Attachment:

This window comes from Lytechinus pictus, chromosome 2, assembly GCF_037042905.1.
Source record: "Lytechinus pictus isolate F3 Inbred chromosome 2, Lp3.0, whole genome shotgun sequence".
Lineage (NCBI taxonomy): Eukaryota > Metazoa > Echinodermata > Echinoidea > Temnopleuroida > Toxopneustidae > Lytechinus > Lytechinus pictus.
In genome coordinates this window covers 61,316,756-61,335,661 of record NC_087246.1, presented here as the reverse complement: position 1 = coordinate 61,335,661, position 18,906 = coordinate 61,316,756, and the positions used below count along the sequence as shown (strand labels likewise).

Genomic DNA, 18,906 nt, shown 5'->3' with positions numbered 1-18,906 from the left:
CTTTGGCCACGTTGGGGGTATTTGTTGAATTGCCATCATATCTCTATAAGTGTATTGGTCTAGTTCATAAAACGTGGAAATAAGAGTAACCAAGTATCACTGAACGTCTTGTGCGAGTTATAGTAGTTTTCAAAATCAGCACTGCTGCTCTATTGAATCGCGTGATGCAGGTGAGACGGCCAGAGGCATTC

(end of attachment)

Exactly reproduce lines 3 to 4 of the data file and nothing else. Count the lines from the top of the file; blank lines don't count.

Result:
Lineage (NCBI taxonomy): Eukaryota > Metazoa > Echinodermata > Echinoidea > Temnopleuroida > Toxopneustidae > Lytechinus > Lytechinus pictus.
In genome coordinates this window covers 61,316,756-61,335,661 of record NC_087246.1, presented here as the reverse complement: position 1 = coordinate 61,335,661, position 18,906 = coordinate 61,316,756, and the positions used below count along the sequence as shown (strand labels likewise).